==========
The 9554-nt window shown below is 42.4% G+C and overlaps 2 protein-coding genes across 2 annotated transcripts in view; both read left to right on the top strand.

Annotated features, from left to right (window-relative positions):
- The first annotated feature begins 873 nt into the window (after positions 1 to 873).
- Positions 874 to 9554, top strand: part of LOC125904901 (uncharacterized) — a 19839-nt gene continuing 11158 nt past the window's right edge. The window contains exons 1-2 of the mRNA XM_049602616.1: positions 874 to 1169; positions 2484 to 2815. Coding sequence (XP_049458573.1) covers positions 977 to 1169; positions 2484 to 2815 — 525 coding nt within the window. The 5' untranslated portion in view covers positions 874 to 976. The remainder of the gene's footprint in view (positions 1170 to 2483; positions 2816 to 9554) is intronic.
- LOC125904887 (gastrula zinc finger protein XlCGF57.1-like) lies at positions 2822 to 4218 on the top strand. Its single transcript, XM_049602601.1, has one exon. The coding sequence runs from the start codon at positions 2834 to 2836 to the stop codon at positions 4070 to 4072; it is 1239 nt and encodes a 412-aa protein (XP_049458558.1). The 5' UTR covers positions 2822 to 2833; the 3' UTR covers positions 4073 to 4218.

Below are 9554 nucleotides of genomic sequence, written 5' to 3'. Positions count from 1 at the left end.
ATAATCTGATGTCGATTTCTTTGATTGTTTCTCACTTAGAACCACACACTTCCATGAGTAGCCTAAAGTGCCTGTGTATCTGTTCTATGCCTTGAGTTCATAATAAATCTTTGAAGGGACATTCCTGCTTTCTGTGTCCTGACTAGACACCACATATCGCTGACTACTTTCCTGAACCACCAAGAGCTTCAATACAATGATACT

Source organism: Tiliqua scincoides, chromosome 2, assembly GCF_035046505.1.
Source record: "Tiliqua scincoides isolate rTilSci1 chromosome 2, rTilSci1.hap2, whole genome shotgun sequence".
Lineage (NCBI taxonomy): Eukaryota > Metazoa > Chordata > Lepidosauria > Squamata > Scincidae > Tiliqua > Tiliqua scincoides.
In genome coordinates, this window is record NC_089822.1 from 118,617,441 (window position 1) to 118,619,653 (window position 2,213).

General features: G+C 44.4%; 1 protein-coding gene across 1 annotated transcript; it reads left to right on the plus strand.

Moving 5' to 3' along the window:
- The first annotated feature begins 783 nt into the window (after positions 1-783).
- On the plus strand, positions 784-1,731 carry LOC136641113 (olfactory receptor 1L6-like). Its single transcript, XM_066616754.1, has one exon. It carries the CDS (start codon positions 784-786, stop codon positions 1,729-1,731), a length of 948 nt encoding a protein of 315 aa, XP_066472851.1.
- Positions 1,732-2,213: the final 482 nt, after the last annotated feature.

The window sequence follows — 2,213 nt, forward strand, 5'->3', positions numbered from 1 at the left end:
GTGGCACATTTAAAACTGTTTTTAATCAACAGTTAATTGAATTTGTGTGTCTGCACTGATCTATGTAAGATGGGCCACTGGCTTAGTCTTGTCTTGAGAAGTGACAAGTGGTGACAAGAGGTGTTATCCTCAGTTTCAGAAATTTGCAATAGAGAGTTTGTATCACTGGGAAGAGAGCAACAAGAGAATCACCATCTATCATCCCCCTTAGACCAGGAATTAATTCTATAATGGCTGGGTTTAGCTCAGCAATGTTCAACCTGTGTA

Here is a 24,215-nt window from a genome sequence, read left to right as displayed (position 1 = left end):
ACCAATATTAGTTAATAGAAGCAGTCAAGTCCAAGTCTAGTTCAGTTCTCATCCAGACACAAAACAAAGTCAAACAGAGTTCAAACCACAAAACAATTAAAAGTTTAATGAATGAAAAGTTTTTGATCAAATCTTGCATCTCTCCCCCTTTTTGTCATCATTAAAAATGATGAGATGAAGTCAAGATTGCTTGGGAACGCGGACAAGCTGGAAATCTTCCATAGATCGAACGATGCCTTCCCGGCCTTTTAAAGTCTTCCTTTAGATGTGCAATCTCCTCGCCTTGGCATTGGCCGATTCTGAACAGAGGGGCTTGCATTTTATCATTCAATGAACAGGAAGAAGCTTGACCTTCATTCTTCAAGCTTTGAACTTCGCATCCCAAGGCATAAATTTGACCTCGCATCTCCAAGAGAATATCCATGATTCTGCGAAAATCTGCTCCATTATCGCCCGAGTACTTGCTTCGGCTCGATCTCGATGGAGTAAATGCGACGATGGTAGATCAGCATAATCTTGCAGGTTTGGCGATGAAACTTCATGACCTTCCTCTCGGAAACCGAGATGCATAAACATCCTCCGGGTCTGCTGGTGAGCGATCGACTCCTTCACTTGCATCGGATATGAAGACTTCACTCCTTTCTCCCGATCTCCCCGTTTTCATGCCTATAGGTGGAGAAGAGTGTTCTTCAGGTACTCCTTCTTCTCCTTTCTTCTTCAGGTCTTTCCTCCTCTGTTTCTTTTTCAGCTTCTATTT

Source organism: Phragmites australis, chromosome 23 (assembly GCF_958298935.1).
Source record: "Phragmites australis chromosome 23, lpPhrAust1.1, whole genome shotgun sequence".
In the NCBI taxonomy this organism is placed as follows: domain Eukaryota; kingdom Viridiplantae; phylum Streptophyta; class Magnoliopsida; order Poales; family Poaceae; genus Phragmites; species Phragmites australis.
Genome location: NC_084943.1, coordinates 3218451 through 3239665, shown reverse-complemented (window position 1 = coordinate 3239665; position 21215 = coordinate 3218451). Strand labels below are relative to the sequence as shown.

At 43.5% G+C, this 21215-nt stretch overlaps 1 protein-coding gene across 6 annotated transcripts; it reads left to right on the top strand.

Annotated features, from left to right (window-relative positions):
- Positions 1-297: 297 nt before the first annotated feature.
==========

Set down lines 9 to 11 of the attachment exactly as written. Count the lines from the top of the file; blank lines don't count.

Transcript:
Source record: "Tiliqua scincoides isolate rTilSci1 chromosome 2, rTilSci1.hap2, whole genome shotgun sequence".
Lineage (NCBI taxonomy): Eukaryota > Metazoa > Chordata > Lepidosauria > Squamata > Scincidae > Tiliqua > Tiliqua scincoides.
In genome coordinates, this window is record NC_089822.1 from 118,617,441 (window position 1) to 118,619,653 (window position 2,213).